A CRH train that runs on the Beijing-Shanghai High-Speed Railway leaves Tianjin South Railway Station in North China’s Tianjin, on June 30, 2012. [Photo/Xinhua]
China’s first high-speed railroad project in Indonesia will arouse more Southeast Asian countries’ interest and put their economic growth on a firmer footing through advanced transportation systems and regional connectivity.
China was selected by the Indonesian government to build the nation’s first bullet rail link last year. It will start constructing a $5.5 billion high-speed railway line from Jakarta to Bandung on Jan 21.
With the operational date scheduled for 2019, the project will be developed by PT Kereta Cepat Indonesia-China, a joint venture formed in October 2015 between a consortium of Indonesian State-owned companies and China Railway International Co Ltd, a subsidiary of China Railway Corp Group.
The project is financed through a Chinese loan provided by China Development Bank which provides around 75 percent of the funding with the rest arranged by the joint venture partners.
Zhou Qinghe, president of CRRC Zhuzhou Electric Locomotive Co, part of the country’s largest train manufacturer China Railway Rolling Stock Corp, said China-ASEAN economies will count on enhanced regional cooperation, especially in rail transportation, to stimulate trade and attract investment while improving regional economic integration.
The Chinese train maker has a manufacturing base in Malaysia and is involved in production, assembly, testing, maintenance and refurbishment, with an annual production capacity of 100 electric trains and light railway engines.
“Building the Jakarta-Bandung high-speed railway can help supporting industries such as power generation, logistics, smelting, parts manufacturing, infrastructure, electronics, and even food and beverage service sectors. It will be able to offer a balanced growth in all sectors,” said Zhou. Based on distance and technical content, Zhou said the project is expected to generate more than 41,000 jobs a year during construction.
Stations and their surrounding areas will also experience an increase in activity and development, which will result in new opportunities for the real estate sector. Urban and rural areas along the route will also experience balanced development.
Daily passenger flow on the 150-kilometer link is expected to be 44,000 on average and the travel time between the two central hubs will be reduced to less than 40 minutes from the previous three and five hours.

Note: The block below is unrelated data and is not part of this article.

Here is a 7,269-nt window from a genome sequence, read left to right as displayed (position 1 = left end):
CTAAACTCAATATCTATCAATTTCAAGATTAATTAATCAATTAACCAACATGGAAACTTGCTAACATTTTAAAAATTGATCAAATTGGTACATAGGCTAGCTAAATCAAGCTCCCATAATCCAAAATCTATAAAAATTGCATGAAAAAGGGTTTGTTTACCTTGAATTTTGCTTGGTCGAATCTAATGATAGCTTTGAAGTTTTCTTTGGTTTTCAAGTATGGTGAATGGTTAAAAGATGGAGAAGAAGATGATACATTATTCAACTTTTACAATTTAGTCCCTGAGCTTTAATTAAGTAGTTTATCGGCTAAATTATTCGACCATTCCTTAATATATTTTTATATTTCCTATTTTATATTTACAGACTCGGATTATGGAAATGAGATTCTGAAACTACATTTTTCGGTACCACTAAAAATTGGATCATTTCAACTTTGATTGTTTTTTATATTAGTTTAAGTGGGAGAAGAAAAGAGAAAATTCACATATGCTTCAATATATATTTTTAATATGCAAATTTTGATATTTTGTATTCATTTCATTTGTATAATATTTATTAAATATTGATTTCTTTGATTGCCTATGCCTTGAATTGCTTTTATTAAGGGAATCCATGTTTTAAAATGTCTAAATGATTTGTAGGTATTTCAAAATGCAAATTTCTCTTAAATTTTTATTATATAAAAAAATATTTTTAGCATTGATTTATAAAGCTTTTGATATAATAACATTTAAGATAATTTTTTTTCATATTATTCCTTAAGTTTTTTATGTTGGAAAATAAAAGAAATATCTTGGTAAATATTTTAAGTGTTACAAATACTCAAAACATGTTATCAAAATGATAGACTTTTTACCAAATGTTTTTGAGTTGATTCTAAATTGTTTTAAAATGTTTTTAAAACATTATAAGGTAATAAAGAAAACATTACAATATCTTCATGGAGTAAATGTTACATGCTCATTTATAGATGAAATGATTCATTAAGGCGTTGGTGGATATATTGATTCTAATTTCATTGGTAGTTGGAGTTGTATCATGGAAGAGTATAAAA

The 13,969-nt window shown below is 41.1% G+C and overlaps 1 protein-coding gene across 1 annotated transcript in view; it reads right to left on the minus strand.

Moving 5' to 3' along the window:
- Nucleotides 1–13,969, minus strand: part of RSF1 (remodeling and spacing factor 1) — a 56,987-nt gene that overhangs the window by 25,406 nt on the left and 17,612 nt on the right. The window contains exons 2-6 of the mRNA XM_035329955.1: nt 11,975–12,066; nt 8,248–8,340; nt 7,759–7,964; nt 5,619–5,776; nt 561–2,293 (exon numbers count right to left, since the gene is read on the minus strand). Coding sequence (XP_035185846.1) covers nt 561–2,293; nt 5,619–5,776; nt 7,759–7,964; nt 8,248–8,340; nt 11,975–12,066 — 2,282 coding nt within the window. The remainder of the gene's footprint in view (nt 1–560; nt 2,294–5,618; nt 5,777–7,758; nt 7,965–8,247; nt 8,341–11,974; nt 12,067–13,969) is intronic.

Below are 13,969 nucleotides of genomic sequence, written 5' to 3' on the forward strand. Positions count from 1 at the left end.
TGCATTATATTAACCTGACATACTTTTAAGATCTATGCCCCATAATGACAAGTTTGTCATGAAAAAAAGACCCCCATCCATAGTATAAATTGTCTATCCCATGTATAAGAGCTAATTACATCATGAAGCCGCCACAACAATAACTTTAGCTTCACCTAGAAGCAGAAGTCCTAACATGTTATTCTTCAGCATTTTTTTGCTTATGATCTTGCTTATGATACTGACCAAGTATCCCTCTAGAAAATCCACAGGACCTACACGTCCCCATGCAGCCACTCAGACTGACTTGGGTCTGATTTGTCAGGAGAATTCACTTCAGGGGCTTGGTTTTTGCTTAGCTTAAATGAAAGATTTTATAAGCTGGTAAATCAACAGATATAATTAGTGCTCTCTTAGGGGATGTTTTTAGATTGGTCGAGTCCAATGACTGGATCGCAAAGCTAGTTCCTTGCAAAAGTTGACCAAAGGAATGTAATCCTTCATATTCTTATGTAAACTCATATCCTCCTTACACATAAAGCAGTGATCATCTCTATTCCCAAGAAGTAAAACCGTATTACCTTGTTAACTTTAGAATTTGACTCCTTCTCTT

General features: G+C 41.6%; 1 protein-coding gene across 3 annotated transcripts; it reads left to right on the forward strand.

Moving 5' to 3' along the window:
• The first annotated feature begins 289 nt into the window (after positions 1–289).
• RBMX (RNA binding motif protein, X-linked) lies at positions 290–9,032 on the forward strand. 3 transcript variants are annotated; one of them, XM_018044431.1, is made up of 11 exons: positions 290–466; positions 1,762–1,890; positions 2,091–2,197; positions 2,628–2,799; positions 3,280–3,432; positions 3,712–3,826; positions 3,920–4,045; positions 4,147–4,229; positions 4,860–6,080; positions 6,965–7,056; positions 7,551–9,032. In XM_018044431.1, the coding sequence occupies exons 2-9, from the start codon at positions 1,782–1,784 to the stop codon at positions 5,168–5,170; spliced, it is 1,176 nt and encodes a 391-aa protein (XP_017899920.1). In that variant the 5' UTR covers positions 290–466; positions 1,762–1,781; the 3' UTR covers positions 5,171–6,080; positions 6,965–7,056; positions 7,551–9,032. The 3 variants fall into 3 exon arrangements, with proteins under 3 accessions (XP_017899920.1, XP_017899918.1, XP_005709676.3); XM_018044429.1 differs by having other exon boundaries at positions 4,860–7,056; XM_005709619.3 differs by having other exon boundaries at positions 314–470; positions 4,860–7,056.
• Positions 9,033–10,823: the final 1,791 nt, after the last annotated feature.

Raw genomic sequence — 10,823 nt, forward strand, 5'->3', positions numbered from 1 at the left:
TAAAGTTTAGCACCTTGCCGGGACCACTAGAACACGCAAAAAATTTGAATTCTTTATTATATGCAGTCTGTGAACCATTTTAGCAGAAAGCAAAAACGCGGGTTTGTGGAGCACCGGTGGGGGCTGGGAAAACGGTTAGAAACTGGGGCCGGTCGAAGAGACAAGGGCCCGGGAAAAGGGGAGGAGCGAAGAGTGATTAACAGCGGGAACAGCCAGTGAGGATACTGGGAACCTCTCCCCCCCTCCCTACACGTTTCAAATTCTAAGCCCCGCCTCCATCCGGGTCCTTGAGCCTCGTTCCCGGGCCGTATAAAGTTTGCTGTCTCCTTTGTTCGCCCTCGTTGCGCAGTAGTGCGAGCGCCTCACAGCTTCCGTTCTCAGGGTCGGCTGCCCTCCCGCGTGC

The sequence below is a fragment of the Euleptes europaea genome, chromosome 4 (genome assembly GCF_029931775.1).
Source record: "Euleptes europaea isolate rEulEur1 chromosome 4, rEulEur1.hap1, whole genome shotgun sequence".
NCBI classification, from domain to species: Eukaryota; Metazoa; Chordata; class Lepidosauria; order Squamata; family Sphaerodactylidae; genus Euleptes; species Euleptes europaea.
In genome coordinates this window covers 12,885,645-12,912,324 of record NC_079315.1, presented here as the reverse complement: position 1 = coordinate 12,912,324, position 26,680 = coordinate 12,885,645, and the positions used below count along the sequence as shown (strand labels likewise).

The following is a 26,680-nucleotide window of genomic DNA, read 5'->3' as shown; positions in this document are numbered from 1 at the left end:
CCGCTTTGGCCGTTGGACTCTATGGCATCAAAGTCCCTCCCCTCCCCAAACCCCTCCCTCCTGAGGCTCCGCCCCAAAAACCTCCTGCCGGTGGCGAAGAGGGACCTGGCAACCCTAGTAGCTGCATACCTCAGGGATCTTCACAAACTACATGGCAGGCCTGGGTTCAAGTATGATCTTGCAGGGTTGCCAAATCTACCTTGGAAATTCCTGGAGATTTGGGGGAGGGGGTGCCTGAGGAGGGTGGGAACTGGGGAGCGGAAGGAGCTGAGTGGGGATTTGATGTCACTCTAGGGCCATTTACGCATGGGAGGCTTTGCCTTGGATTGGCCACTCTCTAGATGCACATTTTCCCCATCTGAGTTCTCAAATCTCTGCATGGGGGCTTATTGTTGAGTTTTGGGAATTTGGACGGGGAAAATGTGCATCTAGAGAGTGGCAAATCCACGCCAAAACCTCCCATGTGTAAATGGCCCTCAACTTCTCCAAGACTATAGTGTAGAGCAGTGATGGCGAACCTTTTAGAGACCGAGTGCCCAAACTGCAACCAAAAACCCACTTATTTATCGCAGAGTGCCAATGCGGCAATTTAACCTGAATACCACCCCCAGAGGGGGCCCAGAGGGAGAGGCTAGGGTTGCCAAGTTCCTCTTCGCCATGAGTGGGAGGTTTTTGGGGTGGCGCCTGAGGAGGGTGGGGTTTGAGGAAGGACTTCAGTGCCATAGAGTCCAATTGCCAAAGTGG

In the ASEAN region, CRRC Zhuzhou’s main markets are Malaysia, Indonesia, Singapore and Thailand, with rising demand for both electric locomotives and mass transit trains for city and suburban lines.
“Ongoing plans by Singapore, Indonesia and Malaysia to build a high-speed rail link will further fuel hope that Southeast Asia could one day have a similar European-style railway service system,” said Zhang Xiaojing, director of the Institute of Economic Research for China and ASEAN at the Beijing-based University of International Business and Economics.
Zhao said because most Southeast Asian nations have just begun to build new railway lines or bought new trains, they are keen to acquire technological support from China with a relatively low cost to assist in the daily operations, maintenance, staff training and other services.
China Railway Corp, the country’s railway operator, said it will accelerate the pace of building both high-speed and regular railways in countries including Indonesia, Malaysia, Russia and the United States, to compete with rivals from Japan, Germany and France.
Sheng Guangzu, general manager of CRC, said the company will deploy more resources and manpower to construct big-ticket international projects such as the China-Thailand railway, the China-Laos railway, the Hungary-Serbia railway and a light rail project in Pakistan this year.